Category Archives: Announcements

Announcements affecting the Xen Project community

Now Accepting Submissions for Xen Project Developer and Design Summit 2017

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We’re excited to announce that registration and the call for proposals is open for Xen Project Developer and Design Summit 2017, which will be held in Budapest, Hungary from July 11-13, 2017. The Xen Project Developer and Design Summit combines the formats of Xen Project Developer Summits with Xen Project Hackathons, and brings together the Xen Project’s community of developers and power users.

Submit a Talk

Do you have an interesting use case around Xen Project technology or best practices around the community? There’s a wide variety of topics we are looking for, including security, embedded environments, network function virtualization (NFV), and more. You can find all the suggested topics for presentations and panels here (make sure you select the Topics tab).

Several formats are being accepted for speaking proposals, including:

  • Presentations and Panels
  • Interactive design and problem solving sessions. These sessions can be submitted as part of the CFP, but we will reserve a number of design sessions to be allocated during the event. Proposers of design sessions are expected to host and moderate design sessions following the format we have used at Xen Project Hackathons. If you have not participated in these in the past, check out past event reports from 2016, 2015 and 2013.

Never talked at a conference before? Don’t worry! We encourage new speakers to submit for our events and have plenty of resources to help you prepare for your presentation.

Here are some dates to remember for submissions and in general:

  • CFP Close: April 14, 2017
  • CFP Notifications: May 5, 2017
  • Schedule Announced: May 16, 2017
  • Event: July 11-13, 2017

Registration

Come join us for this event, and if you register by May 19, you’ll get an early bird discount :) Travel stipends are available for students or individuals that are not associated with a company. If you have any questions, please send a note to community.manager@xenproject.org.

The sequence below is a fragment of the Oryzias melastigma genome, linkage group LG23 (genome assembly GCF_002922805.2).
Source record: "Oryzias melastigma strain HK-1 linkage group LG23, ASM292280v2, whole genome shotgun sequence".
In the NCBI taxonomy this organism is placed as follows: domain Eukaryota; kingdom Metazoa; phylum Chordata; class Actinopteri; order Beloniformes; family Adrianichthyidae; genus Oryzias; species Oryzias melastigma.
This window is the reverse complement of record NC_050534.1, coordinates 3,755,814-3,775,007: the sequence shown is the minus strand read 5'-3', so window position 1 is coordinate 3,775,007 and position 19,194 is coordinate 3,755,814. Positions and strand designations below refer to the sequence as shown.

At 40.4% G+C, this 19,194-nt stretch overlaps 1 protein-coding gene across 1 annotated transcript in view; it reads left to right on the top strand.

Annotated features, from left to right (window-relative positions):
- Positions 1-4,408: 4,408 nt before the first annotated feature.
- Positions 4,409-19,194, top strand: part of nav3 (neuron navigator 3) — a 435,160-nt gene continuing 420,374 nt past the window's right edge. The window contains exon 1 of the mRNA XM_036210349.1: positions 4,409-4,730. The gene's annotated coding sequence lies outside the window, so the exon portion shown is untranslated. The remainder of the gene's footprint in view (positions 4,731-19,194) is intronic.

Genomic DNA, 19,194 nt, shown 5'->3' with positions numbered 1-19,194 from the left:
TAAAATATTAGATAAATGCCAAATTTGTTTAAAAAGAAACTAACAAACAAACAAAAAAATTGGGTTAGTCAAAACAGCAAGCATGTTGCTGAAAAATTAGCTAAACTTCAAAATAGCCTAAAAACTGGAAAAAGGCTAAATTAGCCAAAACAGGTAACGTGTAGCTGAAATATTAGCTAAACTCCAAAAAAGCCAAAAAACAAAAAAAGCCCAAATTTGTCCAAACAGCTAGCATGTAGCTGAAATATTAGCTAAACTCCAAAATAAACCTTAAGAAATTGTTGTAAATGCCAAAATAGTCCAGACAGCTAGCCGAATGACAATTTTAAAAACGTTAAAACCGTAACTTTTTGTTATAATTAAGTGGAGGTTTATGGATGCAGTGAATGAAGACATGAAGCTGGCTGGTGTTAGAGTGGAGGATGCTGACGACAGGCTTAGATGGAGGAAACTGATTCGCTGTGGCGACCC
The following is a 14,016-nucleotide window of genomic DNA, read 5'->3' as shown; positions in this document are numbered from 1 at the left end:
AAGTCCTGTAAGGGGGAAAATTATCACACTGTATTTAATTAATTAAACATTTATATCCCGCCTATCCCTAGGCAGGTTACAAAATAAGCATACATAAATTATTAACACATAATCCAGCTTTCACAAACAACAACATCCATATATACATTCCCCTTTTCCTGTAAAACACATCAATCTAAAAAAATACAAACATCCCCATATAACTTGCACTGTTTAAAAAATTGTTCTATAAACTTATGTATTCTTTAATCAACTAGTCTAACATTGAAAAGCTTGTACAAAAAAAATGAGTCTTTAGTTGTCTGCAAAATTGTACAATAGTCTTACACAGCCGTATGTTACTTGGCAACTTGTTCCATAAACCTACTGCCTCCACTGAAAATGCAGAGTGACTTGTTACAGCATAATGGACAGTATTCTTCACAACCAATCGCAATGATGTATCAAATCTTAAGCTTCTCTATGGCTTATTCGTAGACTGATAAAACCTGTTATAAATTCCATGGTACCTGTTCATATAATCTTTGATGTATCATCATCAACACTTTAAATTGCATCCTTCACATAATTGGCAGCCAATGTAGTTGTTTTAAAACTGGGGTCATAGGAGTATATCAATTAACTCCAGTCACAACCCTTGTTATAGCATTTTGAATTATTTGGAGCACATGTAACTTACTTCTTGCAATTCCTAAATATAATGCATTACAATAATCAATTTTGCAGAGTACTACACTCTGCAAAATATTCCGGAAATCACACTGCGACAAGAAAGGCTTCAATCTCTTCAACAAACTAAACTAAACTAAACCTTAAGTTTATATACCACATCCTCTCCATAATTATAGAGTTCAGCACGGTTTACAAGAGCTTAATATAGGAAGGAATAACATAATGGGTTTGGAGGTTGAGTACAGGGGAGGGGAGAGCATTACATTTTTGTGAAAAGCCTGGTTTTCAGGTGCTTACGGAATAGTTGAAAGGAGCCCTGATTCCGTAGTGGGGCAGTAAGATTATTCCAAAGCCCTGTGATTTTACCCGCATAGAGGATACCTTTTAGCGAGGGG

Xen Project Participates in Google Summer of Code and Outreachy

This is a quick announcement that the Xen Project is again participating in Google Summer of Code (GSoC), a program that awards three-month paid stipends to University students to work on open source projects, with the goal to get open source experience. The Xen Project will also again participate in Outreachy, which is an internship program that organises three-month paid internships with free and open-source software projects for people who are typically underrepresented in the technology industry. Outreachy has been helping women (cis and trans), trans men, genderqueer people and people from other discriminated backgrounds get involved in free and open source software for several years. The Xen Project is proud that it has participated continually in Outreachy (and its predecessor OPW) for 4 years.

I want to participate, how do I get started?

If you are not at all familiar with programs such as GSoC and Outreachy, have a quick look at our introduction. In a nutshell, both programs go through several stages:

  • Check eligibility requirements.
  • Now until application period: Preparation by working on small tasks (also called micro-tasks) within our community to identify a suitable project and to familiarise yourself with the technology.
  • Application Period (aka paperwork): For GSoC, the application system is open from March 20 to Apr 3, 2017; however you should work on micro-tasks before and prepare your application together with a mentor as early as possible. For Outreachy, the application system is already open and will close March 30, 2017 (but you can edit and modify proposals submitted in agreement with your mentor until April 28th).
  • Selection Period: After applying to participate, our mentors will chose the most promising candidates. Successful candidates will be announced on the following dates: April 28 (Outreachy), May 4 (GSoC).
  • Internship Duration: May 30 to August 29 (GSoC) and August 30 (Outreachy).

For a list of projects for participants and more information on how to apply, check our Xen Project 2017 Summer Internship Portal. We have many different projects in many different areas: from Hypervisor work, projects in Mirage OS, to tools and test related tasks. Note that we will be adding extra projects to this page in the coming weeks and that applicants can suggest projects on their own.

You may also want to check out the pages of GSoC mentoring organisations which we collaborate with. Sometimes, you will find Xen related projects there: FreeBSD (currently 2 projects), QEMU, Libvirt.

Learn about the Experience of past Participants

At a past Xen Project Developer Summit, we ran a panel discussion that included Outreachy interns, GSoC students as well as mentors.


You may also want to read Women interns rocking open source at Xen Project.

Request for Comment: Scope of Vulnerabilities for which XSAs are issued

Issuing advisories has a cost: It costs the security team significant amounts of time to craft and send the advisories; it costs many of our downstreams time to apply, build, and test patches; and it costs many of our users time to decide whether to do an update, and if so, to test and deploy it.